Cytotoxic potential of Allium sativum L. roots and their green synthesized nanoparticles supported with metabolomics and molecular docking analyses
- Journal Article
Allium sativum L. (garlic) has received a growing interest as both a food plant and folk remedy with promising antitumor and chemopreventive potential. So far, a large body of research has been conducted on garlic, mostly focusing on the bulbs, yet its roots remain unstudied and are discarded in considerable amounts as vegetable wastes. Accordingly, for the first time, this study examined the potential of A. sativum roots and their green synthesized silver nanoparticles (AgNPs) against hepatocellular carcinoma (HepG-2), breast cancer (Mcf-7), and colon cancer (Caco-2) cells lines. The formation of AgNPs was confirmed using a Transmission Electron Microscope (TEM), UV‒Visible spectroscopy, and Fourier-Transform Infrared Spectroscopy (FT-IR). Overall, the total ethanolic extract of A. sativum roots (TEEASR) significantly inhibited the growth of Caco-2, Mcf-7, and HepG-2 cells with IC50 values of 2.11 ± 0.03, 21.47 ± 0.15, and 45.12 ± 0.76 µg/mL, respectively, whereas AgNPs exhibited more prominent cytotoxic activity, which in the case of Caco-2 cells, was noticeably greater than doxorubicin (IC50= 0.47 ± 0.04 vs. 2.12 ± 0.04 µg/mL). Additionally, HPLC‒HESI‒HRMS analysis of TEEASR revealed the presence of a variety of metabolites with reported anticancer effects, largely dominated by organosulfur species. Interestingly, the characterized compounds showed moderate to promising binding interactions with the active site of human inositol phosphate multikinase (HIPMK), especially γ-glutamylphenylalanine (6) and allixin (7); highlighting their potential contribution to the notable cytotoxic properties of TEEASR as HIPMK inhibitors. These results might pave the way for the possible therapeutic and pharmaceutical applications of garlic by-products, including the roots, and their biogenic nanoparticles. Show more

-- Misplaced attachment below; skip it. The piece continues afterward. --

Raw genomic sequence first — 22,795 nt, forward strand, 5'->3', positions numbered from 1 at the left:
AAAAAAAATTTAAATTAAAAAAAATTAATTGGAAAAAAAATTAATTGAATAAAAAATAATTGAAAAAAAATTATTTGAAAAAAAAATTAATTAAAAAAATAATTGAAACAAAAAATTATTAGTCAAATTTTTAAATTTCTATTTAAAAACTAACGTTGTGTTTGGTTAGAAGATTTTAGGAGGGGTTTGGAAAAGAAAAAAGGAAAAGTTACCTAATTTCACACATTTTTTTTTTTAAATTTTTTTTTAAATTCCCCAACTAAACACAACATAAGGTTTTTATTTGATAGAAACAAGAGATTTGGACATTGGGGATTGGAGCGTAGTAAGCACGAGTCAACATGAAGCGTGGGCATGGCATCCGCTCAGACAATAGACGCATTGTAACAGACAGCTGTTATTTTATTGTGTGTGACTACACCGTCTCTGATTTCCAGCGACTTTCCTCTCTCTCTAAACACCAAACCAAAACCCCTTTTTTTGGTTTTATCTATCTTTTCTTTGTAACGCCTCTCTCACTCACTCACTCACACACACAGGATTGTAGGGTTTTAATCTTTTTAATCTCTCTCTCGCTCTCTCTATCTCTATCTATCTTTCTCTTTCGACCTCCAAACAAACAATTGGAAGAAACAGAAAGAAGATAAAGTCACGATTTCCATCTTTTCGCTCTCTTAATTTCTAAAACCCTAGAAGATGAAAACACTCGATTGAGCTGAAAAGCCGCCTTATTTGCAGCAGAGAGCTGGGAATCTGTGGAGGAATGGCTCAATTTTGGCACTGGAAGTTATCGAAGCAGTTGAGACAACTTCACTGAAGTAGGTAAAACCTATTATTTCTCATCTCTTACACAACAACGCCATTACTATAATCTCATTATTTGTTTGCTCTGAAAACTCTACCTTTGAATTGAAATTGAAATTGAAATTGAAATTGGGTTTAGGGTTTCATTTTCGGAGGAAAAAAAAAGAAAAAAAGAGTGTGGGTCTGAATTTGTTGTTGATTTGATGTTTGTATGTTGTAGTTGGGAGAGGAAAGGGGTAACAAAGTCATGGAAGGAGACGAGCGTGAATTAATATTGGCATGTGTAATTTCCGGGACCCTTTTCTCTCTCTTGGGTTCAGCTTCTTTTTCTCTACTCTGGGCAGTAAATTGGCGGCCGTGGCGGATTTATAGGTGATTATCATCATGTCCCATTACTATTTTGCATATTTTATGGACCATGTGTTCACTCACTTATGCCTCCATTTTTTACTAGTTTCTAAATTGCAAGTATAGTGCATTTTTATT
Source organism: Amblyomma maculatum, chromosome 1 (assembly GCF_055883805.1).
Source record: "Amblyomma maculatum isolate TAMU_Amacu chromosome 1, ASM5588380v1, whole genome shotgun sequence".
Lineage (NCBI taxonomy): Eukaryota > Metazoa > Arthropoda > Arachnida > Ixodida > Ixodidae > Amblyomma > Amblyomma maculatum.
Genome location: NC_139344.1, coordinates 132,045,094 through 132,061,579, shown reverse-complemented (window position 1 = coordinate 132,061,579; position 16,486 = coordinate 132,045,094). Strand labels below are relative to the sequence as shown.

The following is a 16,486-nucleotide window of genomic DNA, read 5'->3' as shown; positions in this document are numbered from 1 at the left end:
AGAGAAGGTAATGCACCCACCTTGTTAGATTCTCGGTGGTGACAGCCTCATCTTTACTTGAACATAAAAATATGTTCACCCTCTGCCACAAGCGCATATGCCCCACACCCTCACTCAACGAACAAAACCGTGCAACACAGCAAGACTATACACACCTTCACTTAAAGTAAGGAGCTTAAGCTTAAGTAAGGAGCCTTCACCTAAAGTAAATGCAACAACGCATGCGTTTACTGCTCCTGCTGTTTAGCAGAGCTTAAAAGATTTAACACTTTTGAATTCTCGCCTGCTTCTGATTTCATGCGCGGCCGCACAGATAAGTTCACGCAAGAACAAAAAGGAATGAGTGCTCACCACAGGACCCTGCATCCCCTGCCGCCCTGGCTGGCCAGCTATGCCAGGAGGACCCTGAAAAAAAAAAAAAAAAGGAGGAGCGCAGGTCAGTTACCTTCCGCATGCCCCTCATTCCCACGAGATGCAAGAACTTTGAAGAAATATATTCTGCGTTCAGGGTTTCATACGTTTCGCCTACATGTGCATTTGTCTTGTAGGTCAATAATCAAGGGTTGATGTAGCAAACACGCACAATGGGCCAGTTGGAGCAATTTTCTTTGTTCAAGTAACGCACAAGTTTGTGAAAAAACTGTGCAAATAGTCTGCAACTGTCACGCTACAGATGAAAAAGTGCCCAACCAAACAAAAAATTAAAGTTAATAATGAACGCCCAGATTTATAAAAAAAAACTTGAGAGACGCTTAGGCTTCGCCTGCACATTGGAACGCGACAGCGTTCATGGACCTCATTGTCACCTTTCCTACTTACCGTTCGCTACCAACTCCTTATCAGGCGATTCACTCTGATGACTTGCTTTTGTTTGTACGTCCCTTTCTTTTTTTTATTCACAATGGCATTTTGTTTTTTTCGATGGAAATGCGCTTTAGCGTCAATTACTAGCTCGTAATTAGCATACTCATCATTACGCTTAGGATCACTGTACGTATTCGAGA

Journal / seriesSouth African Journal of Botany
Pages / Article No.
SubjectAllium sativum; Amaryllidaceae; Cytotoxicity; Garlic roots; Metabolomics analysis; Molecular docking; Silver nanopartictes
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